468039 Small-Scale Multiple Effect Distillation (MED) for Brackish Groundwater Desalination

Thursday, November 17, 2016: 8:52 AM
Union Square 1 & 2 (Hilton San Francisco Union Square)
Ali Amiri1, Michael Smith2, Jose Pena3 and Catherine E. Brewer1, (1)Department of Chemical & Materials Engineering, New Mexico State University, Las Cruces, NM, (2)Chemical and Materials Engineering, New Mexico State University, Las Cruces, NM, (3)New Mexico State University

Multiple effect distillation (MED) is the oldest thermal desalination process and has a typical plant capacity of 600 to 300,000 m3/day. Because MED units do not use membranes, the capital cost, system complexity, and maintenance costs are usually lower than those for reverse osmosis (RO) systems. The purpose of this study was to engineer a small unit that could be operated in the field using renewable energy-sourced heat, namely, heat from the pyrolysis of waste biomass.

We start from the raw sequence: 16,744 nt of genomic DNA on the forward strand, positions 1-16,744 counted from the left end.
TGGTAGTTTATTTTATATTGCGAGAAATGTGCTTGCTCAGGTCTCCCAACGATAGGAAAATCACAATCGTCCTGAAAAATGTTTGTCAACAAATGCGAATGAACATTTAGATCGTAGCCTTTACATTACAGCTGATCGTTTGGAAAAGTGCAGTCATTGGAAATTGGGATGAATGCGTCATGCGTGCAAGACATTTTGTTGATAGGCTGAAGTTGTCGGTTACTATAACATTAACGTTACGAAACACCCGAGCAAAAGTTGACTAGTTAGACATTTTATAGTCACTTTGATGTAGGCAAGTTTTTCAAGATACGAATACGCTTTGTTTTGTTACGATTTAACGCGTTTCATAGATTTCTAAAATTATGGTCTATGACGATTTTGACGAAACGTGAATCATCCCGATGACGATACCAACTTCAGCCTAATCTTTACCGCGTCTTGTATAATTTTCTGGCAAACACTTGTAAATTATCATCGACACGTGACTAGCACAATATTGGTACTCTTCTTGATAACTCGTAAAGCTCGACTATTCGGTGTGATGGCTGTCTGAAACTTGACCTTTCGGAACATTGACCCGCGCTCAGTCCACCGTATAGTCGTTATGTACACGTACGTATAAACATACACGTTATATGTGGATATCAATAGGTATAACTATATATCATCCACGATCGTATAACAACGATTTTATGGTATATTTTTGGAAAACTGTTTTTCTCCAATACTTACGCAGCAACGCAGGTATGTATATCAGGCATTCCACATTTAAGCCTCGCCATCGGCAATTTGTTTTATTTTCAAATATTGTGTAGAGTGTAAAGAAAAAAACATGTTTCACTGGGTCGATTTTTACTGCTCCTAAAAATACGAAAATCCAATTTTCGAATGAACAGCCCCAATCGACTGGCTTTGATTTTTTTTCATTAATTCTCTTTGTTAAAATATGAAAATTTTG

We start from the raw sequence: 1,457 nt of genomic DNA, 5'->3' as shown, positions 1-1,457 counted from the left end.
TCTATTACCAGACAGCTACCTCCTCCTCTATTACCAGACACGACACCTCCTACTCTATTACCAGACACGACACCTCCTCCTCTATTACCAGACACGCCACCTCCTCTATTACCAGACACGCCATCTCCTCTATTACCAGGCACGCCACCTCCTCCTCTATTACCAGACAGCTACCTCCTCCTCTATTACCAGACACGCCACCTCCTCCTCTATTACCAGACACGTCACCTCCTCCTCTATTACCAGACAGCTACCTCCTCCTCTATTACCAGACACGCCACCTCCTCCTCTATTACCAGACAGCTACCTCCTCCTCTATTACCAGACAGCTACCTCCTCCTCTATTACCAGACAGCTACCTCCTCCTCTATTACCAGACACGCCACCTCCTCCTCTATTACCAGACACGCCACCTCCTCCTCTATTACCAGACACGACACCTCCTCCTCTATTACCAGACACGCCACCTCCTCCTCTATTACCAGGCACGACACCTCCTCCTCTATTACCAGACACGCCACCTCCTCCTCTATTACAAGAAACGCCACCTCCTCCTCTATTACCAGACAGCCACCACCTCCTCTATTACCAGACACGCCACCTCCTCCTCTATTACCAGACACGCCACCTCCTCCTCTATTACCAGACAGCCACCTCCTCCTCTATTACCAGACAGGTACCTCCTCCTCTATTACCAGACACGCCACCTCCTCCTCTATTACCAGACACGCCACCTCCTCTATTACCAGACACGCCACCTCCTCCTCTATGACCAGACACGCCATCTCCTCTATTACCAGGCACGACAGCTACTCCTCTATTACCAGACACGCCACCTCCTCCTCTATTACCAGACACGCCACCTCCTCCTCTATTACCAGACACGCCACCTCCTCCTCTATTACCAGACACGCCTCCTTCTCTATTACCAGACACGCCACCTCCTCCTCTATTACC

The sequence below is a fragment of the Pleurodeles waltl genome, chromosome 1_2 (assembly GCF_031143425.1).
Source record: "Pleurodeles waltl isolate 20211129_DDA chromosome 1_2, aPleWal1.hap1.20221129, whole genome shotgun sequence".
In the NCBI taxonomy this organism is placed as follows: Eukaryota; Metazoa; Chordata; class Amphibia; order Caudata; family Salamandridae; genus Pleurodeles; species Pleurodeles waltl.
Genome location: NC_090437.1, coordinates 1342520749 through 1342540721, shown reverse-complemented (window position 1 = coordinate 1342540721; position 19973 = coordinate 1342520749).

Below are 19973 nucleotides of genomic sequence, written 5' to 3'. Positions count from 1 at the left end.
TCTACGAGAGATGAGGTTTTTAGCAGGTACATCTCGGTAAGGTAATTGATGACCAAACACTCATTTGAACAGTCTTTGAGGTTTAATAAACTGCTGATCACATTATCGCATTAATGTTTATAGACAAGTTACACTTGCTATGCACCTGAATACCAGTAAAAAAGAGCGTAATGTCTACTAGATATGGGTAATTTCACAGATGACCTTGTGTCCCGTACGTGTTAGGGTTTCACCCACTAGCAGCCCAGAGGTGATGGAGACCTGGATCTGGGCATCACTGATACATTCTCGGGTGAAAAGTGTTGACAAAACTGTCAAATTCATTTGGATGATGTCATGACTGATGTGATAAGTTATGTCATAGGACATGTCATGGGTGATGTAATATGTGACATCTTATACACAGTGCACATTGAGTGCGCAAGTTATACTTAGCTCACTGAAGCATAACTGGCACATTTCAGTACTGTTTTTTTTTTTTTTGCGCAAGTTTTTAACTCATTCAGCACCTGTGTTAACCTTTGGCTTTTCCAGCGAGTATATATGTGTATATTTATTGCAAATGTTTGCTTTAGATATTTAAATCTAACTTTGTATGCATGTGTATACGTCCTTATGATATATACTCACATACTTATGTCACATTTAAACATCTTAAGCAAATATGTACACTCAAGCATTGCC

A small-scale MED unit was designed and fabricated at NMSU to produce approximately 0.5 m3/day of very pure water (<10 ppm total dissolved solids (TDS)) from brackish groundwater. The unit is being used to study scaling behavior as a function of water chemistry and identify optimum operating conditions for each water. The fabricated MED unit consists of two falling film evaporators with horizontal smooth copper tubes in a parallel feed arrangement; the flow rates are approximately 60 kg/hr. brackish feed water and 20 kg/hr. of distilled water based on brine concentration factor of 1.5. The feedwater is sourced from the Brackish Groundwater National Desalination Research Facility (BGNDRF) in Alamogordo, NM and has a TDS concentration of 1,000-5,000 ppm. The MED operates under partial vacuum (0.2 bar absolute) and temperatures of 60-70°C. The MED performance was improved by adding a heat exchanger, water heater, and pump to bring the feedwater temperature closer to its boiling point prior to be sprayed into the effects. The aluminum parts in the MED effects were anodized to prevent corrosion. Remote thermocouples were used to monitor the temperature at the surface of copper tubes to study the effects of dry spots. The temperatures and pressures selected in this design are meant to be compatible with local brackish groundwater chemistry in terms of salt solubility to limit scaling on the heat exchanger surfaces.


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